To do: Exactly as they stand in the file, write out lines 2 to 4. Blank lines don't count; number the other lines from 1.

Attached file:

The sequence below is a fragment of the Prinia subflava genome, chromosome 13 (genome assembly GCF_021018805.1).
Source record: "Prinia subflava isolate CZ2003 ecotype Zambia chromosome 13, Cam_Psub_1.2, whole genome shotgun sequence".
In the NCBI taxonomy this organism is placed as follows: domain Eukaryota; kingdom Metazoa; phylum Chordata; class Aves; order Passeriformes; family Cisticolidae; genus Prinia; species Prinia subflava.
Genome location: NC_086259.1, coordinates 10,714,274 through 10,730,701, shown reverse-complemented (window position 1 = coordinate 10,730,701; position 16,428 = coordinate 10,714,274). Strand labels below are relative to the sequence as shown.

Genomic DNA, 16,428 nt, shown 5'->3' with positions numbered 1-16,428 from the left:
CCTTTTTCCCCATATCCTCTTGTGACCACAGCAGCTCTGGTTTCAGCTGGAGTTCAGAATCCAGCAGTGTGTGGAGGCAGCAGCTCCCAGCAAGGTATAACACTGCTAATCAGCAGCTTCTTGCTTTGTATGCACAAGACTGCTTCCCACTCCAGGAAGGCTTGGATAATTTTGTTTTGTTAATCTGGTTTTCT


Source record: "Prinia subflava isolate CZ2003 ecotype Zambia chromosome 13, Cam_Psub_1.2, whole genome shotgun sequence".
In the NCBI taxonomy this organism is placed as follows: domain Eukaryota; kingdom Metazoa; phylum Chordata; class Aves; order Passeriformes; family Cisticolidae; genus Prinia; species Prinia subflava.
Genome location: NC_086259.1, coordinates 10,714,274 through 10,730,701, shown reverse-complemented (window position 1 = coordinate 10,730,701; position 16,428 = coordinate 10,714,274). Strand labels below are relative to the sequence as shown.